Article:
Tracing meteorite source regions through asteroid spectroscopy
Author(s)Thomas, Cristina Ana
Massachusetts Institute of Technology. Dept. of Earth, Atmospheric, and Planetary Sciences.
Richard P. Binzel.
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By virtue of their landing on Earth, meteorites reside in near-Earth object (NEO) orbits prior to their arrival. Thus the population of observable NEOs, in principle, give the best representation of meteorite source bodies. By linking meteorites to NEOs, and linking NOEs to their most likely main-belt source locations, we seek to gain insight into the original solar system formation locations for different meteorite classes. To forge the first link between meteorites and NEOs, we have developed a three dimensional method for quantitative comparisons between laboratory measurements of meteorites and telescopic measurements of near-Earth objects. We utilize meteorite spectra from the Reflectance Experiment Laboratory (RELAB) database and the NEO data from the SpeX instrument on the NASA Infrared Facility (IRTF). Using the Modified Gaussian Model (MGM) as a mathematical tool, we treat asteroid and meteorite spectra identically in the calculation of 1-micron and 2-micron geometric band centers and their band area ratios (BARs). Using these identical numerical parameters we quantitatively compare the spectral properties of S-, Sq-, Q- and V-type NEOs with the spectral properties of the meteorites in the H, L, LL and HED meteorite classes. For each NEO spectrum, we assign a set of probabilities for it being related to each of these meteorite classes. Our NEO-meteorite correlation probabilities are then convolved with NEO source region probabilities to yield a final set of meteorite-source region correlations. An apparent (significant at the 2.1-sigma level) source region signature is found for the H chondrites to be preferentially delivered to the inner solar system through the 3:1 mean motion resonance. A 3:1 resonance H chondrite source region is consistent with the short cosmic ray exposure ages known for H chondrites. The spectroscopy of asteroids is subject to several sources of inherent error. The source region model used a variety of S-type spectra without attempting to infer mineralogy. Yet work by Gaffey et al. (1993) describes the S-asteroid class as home to a wide variety of mineralogies. Using data from the Small Main-belt Asteroid Spectroscopic Survey (SMASS), the 24-color asteroid survey and the 52-color asteroid survey, the spectral parameters of subclass members are investigated to predict possible errors to our model. While spectra are a diagnostic tool, there are factors inherent to the environment of near-Earth asteroids that pose ambiguities, such as grain size, temperature and space weathering.These factors are difficult to deconvolve from the compositional signal and are addressed here by simulated effects on meteorites from RELAB, Moroz et al. (2000) and Strazzulla et al (2005). A long-standing puzzle in asteroid science is the space weathering process and its implications for the relationship between S-type asteroids and ordinary chondrites. While Q-type asteroids are most spectrally similar to ordinary chondrites, these meteorites share certain diagnostic similarities with S-type asteroids.(cont.) Binzel et al. (2004) statistically demonstrated a trend in spectral slope in near-Earth objects from 0.1 to 5 km. This analysis provided a missing link between the Q- and S-type by showing a reddening of spectral slope with larger diameter that corresponds to a transition from Q-type asteroid spectra to S-type asteroid spectra. This reddening of spectral slope is attributed to the effects of space weathering on the observable surface composition. This work shows preliminary results of a photometric survey of small Koronis family members. Observations of these objects were obtained in visible and near-infrared Harris and Sloan filters. Due to their common origin, Koronis family members have shown similar S-type spectroscopic signatures. We assume this consistency applies to the small-unclassified bodies. This provides a unique opportunity to compare the effects of the space weathering process on potentially ordinary chondrite-like bodies within a population of identical initial conditions. By examining a size range similar to the Binzel et al. work we hope to compare the slope reddening transition sizes within the near-Earth population and the main-belt. This data set should prove crucial to our understanding of the space weathering process and its relevant timescales.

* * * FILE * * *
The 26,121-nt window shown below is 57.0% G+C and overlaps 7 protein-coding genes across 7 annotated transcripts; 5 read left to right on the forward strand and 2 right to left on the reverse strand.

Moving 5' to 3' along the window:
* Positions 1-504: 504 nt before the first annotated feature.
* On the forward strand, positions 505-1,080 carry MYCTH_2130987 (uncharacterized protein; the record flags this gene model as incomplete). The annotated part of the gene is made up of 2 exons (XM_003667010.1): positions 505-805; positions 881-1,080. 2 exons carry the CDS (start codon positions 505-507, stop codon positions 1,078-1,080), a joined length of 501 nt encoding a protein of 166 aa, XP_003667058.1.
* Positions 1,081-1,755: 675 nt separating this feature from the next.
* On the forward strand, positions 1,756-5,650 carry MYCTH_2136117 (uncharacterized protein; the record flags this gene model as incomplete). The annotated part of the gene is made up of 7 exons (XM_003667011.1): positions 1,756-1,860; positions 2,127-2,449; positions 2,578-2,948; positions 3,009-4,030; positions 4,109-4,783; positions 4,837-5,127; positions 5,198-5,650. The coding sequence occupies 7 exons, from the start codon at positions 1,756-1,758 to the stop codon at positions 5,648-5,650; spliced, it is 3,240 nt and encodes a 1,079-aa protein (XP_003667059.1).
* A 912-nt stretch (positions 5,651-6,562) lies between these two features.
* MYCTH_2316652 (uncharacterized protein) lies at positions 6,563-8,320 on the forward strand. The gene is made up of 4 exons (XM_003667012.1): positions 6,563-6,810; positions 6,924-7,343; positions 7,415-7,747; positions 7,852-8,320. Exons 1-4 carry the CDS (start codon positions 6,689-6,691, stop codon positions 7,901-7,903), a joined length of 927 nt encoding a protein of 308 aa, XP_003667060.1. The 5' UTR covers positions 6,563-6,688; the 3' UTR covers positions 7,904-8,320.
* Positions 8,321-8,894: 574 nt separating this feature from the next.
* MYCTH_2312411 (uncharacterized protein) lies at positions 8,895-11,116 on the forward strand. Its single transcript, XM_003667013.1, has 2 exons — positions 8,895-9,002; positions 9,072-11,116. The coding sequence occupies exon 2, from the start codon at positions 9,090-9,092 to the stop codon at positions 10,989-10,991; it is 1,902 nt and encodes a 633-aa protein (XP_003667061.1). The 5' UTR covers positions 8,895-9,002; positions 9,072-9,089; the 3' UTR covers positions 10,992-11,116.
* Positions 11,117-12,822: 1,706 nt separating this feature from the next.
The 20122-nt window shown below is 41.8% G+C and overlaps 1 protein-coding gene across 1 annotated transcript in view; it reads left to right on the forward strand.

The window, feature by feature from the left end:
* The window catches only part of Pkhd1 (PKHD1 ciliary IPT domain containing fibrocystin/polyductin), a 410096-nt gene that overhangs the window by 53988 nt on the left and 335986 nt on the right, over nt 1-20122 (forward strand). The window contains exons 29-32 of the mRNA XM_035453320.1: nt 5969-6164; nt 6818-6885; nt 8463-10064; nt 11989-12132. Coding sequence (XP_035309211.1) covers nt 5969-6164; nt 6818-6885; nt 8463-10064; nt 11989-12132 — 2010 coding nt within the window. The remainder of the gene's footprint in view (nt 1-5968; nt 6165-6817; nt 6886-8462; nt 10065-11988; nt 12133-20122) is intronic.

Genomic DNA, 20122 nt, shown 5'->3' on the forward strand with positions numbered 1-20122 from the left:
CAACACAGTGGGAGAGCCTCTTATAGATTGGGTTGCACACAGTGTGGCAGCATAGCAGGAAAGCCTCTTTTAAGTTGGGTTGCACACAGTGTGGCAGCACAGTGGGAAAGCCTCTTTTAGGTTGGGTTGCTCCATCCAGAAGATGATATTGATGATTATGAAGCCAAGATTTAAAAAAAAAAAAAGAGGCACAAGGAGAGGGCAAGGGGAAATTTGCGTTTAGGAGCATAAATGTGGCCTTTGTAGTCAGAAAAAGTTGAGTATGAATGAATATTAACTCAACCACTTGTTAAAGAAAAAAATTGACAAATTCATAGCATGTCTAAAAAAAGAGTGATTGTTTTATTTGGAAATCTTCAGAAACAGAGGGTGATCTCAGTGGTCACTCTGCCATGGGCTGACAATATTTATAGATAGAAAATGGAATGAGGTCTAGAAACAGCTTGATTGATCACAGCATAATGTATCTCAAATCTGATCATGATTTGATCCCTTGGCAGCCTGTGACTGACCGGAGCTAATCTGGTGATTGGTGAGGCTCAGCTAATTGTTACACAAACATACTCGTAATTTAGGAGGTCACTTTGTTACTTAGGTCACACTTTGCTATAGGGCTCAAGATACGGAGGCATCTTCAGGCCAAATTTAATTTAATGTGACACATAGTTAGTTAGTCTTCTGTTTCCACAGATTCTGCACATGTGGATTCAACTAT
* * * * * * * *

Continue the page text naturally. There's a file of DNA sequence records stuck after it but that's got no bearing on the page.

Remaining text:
Thesis (Ph. D.)--Massachusetts Institute of Technology, Dept. of Earth, Atmospheric, and Planetary Sciences, 2009.Includes bibliographical references (p. 108-120).
DepartmentMassachusetts Institute of Technology. Dept. of Earth, Atmospheric, and Planetary Sciences.
Massachusetts Institute of Technology
Earth, Atmospheric, and Planetary Sciences.